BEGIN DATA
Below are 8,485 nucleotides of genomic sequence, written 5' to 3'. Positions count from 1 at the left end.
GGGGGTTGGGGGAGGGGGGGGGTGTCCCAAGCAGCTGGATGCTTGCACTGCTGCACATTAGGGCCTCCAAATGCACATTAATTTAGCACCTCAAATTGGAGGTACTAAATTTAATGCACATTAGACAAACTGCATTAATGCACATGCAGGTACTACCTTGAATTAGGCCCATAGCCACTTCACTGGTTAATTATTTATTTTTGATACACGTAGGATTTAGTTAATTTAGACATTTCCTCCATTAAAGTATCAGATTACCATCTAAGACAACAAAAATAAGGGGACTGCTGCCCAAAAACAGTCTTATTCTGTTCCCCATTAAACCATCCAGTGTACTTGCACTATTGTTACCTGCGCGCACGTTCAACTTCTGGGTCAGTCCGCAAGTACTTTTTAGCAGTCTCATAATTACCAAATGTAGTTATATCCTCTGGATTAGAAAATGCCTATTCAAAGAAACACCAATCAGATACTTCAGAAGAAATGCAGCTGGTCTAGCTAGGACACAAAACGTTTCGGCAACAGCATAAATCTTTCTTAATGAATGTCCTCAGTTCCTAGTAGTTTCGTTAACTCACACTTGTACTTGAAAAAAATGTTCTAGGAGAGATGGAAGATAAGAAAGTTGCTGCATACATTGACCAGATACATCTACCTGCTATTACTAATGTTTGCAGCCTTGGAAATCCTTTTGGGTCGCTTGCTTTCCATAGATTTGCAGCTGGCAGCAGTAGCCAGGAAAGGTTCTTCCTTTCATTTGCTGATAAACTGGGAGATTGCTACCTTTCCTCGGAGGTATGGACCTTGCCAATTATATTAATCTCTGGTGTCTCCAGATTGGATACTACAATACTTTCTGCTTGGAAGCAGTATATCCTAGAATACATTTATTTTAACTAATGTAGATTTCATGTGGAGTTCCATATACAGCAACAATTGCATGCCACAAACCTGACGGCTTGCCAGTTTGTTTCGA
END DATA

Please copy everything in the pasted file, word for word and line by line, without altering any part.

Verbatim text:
Below are 8,485 nucleotides of genomic sequence, written 5' to 3'. Positions count from 1 at the left end.
GGGGGTTGGGGGAGGGGGGGGGTGTCCCAAGCAGCTGGATGCTTGCACTGCTGCACATTAGGGCCTCCAAATGCACATTAATTTAGCACCTCAAATTGGAGGTACTAAATTTAATGCACATTAGACAAACTGCATTAATGCACATGCAGGTACTACCTTGAATTAGGCCCATAGCCACTTCACTGGTTAATTATTTATTTTTGATACACGTAGGATTTAGTTAATTTAGACATTTCCTCCATTAAAGTATCAGATTACCATCTAAGACAACAAAAATAAGGGGACTGCTGCCCAAAAACAGTCTTATTCTGTTCCCCATTAAACCATCCAGTGTACTTGCACTATTGTTACCTGCGCGCACGTTCAACTTCTGGGTCAGTCCGCAAGTACTTTTTAGCAGTCTCATAATTACCAAATGTAGTTATATCCTCTGGATTAGAAAATGCCTATTCAAAGAAACACCAATCAGATACTTCAGAAGAAATGCAGCTGGTCTAGCTAGGACACAAAACGTTTCGGCAACAGCATAAATCTTTCTTAATGAATGTCCTCAGTTCCTAGTAGTTTCGTTAACTCACACTTGTACTTGAAAAAAATGTTCTAGGAGAGATGGAAGATAAGAAAGTTGCTGCATACATTGACCAGATACATCTACCTGCTATTACTAATGTTTGCAGCCTTGGAAATCCTTTTGGGTCGCTTGCTTTCCATAGATTTGCAGCTGGCAGCAGTAGCCAGGAAAGGTTCTTCCTTTCATTTGCTGATAAACTGGGAGATTGCTACCTTTCCTCGGAGGTATGGACCTTGCCAATTATATTAATCTCTGGTGTCTCCAGATTGGATACTACAATACTTTCTGCTTGGAAGCAGTATATCCTAGAATACATTTATTTTAACTAATGTAGATTTCATGTGGAGTTCCATATACAGCAACAATTGCATGCCACAAACCTGACGGCTTGCCAGTTTGTTTCGA